Hi, it is time to write a macro again with my 2019 series of #MacroMonday. So, today let’s look at how to write an Excel Macro that protects your worksheets but enables Pivot Tables. This is a great solution if you are sharing your Excel workbooks with an audience. So, it allows limited access only to the Pivot Tables. All of your data, formulas, and content will be protected.
Protect Worksheets But Enable Pivot Tables.
You may already be aware that there is a manual way to protect everything on your worksheets apart from the Pivot Tables. So, let’s go ahead and quickly cover the manual process. We can then have some fun and speed things up with a Macro version which take a couple of clicks to run.
The Manual Method.
- First, unlock any cells that you want the user to be able to access. This is easy to do, select the cells, then hit Home Tab | Cells Group | Format Cells. On the Protection tab ensure there is no tick in the Lock Cells tick box.
Next, to implement these changes we need to protect the worksheet. Hit the Review Tab | Protect Group | Protect Sheet. Enter a password if you want to. Ensure that Use Pivot Table & Pivot Chart is checked and uncheck the rest of the options. Hit Ok and confirm the password if you used one.
So, that is the manual way to lock down your Excel worksheets but leave Pivot Tables available to use. Now, let’s get some coding done a speed this process up.
Preparing To Write The Macro.
First, you will need to open the Visual Basic Editor. There are two ways to do this. Either by hitting ALT +F11 or selecting the Developer Tab | Code Group | Visual Basic. Both methods have the same result. You then have a choice, you can either create a module to store your code either in your Personal Macro Workbook or in your current workbook. What’s the difference?. If you save the macro in your Personal Macro workbook it will be available for use in any of my Excel workbooks. If you store it in the current workbook then use is restricted to that workbook.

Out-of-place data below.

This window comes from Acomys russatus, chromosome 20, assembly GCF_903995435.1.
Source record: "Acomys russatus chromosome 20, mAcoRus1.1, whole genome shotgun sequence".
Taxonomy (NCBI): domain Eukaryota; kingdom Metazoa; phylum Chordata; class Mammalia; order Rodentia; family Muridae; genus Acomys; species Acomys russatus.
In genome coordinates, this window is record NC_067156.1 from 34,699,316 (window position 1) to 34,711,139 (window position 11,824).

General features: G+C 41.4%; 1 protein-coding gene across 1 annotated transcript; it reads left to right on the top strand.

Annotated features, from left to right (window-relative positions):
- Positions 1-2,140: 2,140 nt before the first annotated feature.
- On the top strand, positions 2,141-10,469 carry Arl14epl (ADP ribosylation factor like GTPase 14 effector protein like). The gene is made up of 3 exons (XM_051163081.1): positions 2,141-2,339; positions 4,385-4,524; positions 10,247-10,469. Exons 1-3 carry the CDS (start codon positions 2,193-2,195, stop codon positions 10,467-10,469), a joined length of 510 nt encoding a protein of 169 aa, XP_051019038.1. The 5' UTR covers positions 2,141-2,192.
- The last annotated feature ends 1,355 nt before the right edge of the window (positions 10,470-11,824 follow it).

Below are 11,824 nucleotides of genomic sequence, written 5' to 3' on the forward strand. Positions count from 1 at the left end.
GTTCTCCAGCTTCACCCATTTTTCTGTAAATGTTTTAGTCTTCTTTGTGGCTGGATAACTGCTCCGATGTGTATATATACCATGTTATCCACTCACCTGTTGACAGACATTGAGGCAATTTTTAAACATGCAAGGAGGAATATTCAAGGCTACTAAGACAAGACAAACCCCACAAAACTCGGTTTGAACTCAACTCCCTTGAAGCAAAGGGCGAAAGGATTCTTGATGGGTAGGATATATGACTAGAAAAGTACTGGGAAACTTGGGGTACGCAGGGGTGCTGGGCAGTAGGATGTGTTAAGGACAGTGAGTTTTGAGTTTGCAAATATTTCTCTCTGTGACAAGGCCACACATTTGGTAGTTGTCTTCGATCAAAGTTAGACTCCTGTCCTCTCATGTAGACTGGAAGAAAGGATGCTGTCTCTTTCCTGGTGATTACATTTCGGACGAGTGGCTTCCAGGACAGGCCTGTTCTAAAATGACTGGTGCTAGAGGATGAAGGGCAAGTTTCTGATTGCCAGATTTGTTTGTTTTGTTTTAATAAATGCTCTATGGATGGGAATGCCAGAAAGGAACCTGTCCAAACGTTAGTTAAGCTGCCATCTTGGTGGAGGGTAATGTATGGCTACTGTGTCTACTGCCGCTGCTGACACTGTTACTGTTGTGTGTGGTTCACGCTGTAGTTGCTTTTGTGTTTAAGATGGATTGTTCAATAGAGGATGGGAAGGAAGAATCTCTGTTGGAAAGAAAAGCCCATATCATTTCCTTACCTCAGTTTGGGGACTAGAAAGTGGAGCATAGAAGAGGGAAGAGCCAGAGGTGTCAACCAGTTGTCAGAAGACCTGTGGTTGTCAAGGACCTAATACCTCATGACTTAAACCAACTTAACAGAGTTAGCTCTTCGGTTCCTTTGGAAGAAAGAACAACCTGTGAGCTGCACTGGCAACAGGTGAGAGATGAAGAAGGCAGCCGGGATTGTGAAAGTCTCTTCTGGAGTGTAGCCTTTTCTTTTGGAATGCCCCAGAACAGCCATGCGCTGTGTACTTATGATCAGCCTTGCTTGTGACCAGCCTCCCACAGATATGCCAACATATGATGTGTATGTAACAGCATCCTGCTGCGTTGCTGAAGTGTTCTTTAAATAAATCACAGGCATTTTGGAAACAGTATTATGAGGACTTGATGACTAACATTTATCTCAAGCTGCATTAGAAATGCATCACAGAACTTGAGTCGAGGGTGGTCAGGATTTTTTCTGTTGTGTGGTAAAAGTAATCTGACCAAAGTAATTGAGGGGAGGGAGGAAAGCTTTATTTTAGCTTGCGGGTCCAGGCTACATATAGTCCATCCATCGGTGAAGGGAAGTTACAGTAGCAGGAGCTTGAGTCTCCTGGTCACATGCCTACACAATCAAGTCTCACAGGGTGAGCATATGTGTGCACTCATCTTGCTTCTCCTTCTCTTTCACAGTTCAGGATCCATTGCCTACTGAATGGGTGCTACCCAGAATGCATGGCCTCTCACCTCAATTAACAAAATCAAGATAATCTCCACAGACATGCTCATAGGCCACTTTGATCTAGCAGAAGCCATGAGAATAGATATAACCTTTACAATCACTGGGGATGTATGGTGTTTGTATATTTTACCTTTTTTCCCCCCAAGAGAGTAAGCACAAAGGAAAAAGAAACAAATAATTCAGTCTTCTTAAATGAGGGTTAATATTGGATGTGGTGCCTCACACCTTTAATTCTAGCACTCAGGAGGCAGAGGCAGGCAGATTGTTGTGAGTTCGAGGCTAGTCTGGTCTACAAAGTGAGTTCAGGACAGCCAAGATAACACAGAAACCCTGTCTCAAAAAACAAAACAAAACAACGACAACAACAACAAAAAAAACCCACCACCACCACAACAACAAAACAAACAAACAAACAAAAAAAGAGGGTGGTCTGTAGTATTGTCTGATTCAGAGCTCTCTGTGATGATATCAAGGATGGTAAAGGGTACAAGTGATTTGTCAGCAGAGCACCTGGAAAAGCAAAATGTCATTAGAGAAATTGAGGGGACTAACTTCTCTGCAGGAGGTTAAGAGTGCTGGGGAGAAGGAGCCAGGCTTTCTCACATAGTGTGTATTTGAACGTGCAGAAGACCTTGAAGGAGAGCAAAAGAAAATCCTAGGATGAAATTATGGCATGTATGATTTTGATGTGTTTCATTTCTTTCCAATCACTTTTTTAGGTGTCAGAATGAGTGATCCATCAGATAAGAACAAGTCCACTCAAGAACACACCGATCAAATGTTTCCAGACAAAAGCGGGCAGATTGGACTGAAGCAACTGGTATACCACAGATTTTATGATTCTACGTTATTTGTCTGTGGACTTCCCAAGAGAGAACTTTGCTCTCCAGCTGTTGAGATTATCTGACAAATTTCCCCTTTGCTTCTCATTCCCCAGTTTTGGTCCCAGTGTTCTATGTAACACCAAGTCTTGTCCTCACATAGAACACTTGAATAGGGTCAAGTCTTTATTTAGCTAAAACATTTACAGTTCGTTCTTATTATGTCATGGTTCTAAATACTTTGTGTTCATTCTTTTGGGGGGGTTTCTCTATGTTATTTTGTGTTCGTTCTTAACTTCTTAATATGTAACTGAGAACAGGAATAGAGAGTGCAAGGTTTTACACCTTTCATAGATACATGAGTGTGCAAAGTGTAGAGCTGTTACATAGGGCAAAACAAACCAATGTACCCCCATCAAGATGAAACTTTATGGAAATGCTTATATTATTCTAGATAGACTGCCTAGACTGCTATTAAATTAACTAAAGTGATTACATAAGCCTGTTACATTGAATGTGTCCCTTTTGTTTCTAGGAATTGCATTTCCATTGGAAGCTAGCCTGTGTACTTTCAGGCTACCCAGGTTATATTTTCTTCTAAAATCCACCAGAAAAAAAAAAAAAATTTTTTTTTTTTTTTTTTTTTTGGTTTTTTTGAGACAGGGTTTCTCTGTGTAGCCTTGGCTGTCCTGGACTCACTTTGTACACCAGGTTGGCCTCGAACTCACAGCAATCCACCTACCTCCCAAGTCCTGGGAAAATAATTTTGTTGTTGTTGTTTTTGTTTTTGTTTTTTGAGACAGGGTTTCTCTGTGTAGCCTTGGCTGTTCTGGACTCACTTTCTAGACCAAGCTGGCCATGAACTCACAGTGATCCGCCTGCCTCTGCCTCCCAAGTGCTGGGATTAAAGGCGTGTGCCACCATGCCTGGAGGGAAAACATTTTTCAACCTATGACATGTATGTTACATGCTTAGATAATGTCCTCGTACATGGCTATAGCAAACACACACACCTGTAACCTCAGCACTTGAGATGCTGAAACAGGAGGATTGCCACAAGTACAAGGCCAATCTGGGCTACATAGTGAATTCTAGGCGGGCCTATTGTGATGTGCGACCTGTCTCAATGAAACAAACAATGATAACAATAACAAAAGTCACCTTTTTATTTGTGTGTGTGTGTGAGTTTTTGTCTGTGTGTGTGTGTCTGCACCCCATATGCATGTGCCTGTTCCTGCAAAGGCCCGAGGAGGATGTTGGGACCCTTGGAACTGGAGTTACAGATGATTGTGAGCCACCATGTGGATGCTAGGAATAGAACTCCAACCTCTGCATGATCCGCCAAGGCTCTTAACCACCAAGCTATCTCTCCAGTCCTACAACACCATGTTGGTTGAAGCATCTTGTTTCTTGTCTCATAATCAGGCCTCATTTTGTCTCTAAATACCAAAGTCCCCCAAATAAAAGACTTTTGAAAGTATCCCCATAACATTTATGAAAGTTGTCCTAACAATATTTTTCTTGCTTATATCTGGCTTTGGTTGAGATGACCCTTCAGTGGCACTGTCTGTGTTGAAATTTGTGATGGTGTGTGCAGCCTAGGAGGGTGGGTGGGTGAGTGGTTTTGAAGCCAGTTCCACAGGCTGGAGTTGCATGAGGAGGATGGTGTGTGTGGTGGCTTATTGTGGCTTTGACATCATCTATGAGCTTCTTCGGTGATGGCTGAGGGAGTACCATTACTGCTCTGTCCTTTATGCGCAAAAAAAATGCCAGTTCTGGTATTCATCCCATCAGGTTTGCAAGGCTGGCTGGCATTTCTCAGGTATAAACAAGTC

This macro will be useful to reuse in any workbook with Pivot Tables. Therefore I will create and save this macro for future use in my Personal Macro Workbook.
More About Your Personal Macro Workbook (PMW).
If you want to read more about your Excel PMW then check out my blog posts below.
Preparing To Write The Macro.
We need to start off the macro by inserting a New Module. Do this by selecting the Personal.xlsb workbook, then Insert Module. Type Sub then the name of your macro. In this example, I have called it simply PivotsAllowed. Notice that Excel will automatically enter the end text End Sub to end the Sub Routine. We simply need to enter the rest of the code between these two lines.
Next, we will need to declare either one or more variable. This just ensures that Excel allocated some memory to store that information. We need to just declare one variable in this macro.
Dim s As Worksheet
Use The For Each Next Loop.
Excel now begins to loop through all of the worksheets in the workbook Excel does this using the For…Next looping method. On each of the worksheets, all cells are locked to the user. The only option that is set to True is AllowUsingPivotTables.
Excel loops through all worksheets until all have been protected with the specified password.
For Each s In ActiveWorkbook.Worksheets
s.Protect Password:=”password”, AllowUsingPivotTables:=True
Ending The Macro.
The routine then ends with the End Sub piece of code. This was already entered into the module for us when started the type the name of the Macro.
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